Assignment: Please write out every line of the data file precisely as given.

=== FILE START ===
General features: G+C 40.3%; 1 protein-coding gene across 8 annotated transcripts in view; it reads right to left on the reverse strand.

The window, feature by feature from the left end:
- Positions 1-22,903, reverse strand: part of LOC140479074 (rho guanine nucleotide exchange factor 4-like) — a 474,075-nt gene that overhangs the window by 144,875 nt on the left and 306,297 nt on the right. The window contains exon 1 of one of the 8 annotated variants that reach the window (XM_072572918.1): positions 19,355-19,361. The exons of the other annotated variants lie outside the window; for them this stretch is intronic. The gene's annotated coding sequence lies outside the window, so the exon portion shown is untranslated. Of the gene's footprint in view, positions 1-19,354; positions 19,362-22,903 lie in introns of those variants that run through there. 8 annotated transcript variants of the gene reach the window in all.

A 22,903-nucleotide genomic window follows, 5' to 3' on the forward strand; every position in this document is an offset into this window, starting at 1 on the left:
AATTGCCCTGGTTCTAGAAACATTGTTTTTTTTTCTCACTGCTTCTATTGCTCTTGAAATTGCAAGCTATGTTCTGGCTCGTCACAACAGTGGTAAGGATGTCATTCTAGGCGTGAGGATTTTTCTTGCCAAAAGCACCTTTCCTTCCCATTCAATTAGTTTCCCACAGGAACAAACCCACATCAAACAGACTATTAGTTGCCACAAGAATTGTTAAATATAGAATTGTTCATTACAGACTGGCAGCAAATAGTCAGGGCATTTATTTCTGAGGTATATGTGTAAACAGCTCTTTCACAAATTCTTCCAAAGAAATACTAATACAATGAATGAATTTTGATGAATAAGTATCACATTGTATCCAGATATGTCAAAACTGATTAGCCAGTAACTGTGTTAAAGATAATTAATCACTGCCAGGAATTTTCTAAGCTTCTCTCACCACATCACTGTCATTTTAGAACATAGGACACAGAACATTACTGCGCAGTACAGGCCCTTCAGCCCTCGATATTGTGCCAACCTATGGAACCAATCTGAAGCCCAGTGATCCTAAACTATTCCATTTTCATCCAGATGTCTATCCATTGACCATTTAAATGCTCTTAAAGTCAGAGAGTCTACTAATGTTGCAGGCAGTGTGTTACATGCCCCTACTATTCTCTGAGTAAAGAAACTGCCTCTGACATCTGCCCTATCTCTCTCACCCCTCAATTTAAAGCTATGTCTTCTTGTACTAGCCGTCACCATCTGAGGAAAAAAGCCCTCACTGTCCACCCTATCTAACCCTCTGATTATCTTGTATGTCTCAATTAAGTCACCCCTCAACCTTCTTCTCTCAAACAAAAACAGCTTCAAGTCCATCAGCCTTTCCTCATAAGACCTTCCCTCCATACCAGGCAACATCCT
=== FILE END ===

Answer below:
General features: G+C 40.3%; 1 protein-coding gene across 8 annotated transcripts in view; it reads right to left on the reverse strand.

The window, feature by feature from the left end:
- Positions 1-22,903, reverse strand: part of LOC140479074 (rho guanine nucleotide exchange factor 4-like) — a 474,075-nt gene that overhangs the window by 144,875 nt on the left and 306,297 nt on the right. The window contains exon 1 of one of the 8 annotated variants that reach the window (XM_072572918.1): positions 19,355-19,361. The exons of the other annotated variants lie outside the window; for them this stretch is intronic. The gene's annotated coding sequence lies outside the window, so the exon portion shown is untranslated. Of the gene's footprint in view, positions 1-19,354; positions 19,362-22,903 lie in introns of those variants that run through there. 8 annotated transcript variants of the gene reach the window in all.

A 22,903-nucleotide genomic window follows, 5' to 3' on the forward strand; every position in this document is an offset into this window, starting at 1 on the left:
AATTGCCCTGGTTCTAGAAACATTGTTTTTTTTTCTCACTGCTTCTATTGCTCTTGAAATTGCAAGCTATGTTCTGGCTCGTCACAACAGTGGTAAGGATGTCATTCTAGGCGTGAGGATTTTTCTTGCCAAAAGCACCTTTCCTTCCCATTCAATTAGTTTCCCACAGGAACAAACCCACATCAAACAGACTATTAGTTGCCACAAGAATTGTTAAATATAGAATTGTTCATTACAGACTGGCAGCAAATAGTCAGGGCATTTATTTCTGAGGTATATGTGTAAACAGCTCTTTCACAAATTCTTCCAAAGAAATACTAATACAATGAATGAATTTTGATGAATAAGTATCACATTGTATCCAGATATGTCAAAACTGATTAGCCAGTAACTGTGTTAAAGATAATTAATCACTGCCAGGAATTTTCTAAGCTTCTCTCACCACATCACTGTCATTTTAGAACATAGGACACAGAACATTACTGCGCAGTACAGGCCCTTCAGCCCTCGATATTGTGCCAACCTATGGAACCAATCTGAAGCCCAGTGATCCTAAACTATTCCATTTTCATCCAGATGTCTATCCATTGACCATTTAAATGCTCTTAAAGTCAGAGAGTCTACTAATGTTGCAGGCAGTGTGTTACATGCCCCTACTATTCTCTGAGTAAAGAAACTGCCTCTGACATCTGCCCTATCTCTCTCACCCCTCAATTTAAAGCTATGTCTTCTTGTACTAGCCGTCACCATCTGAGGAAAAAAGCCCTCACTGTCCACCCTATCTAACCCTCTGATTATCTTGTATGTCTCAATTAAGTCACCCCTCAACCTTCTTCTCTCAAACAAAAACAGCTTCAAGTCCATCAGCCTTTCCTCATAAGACCTTCCCTCCATACCAGGCAACATCCT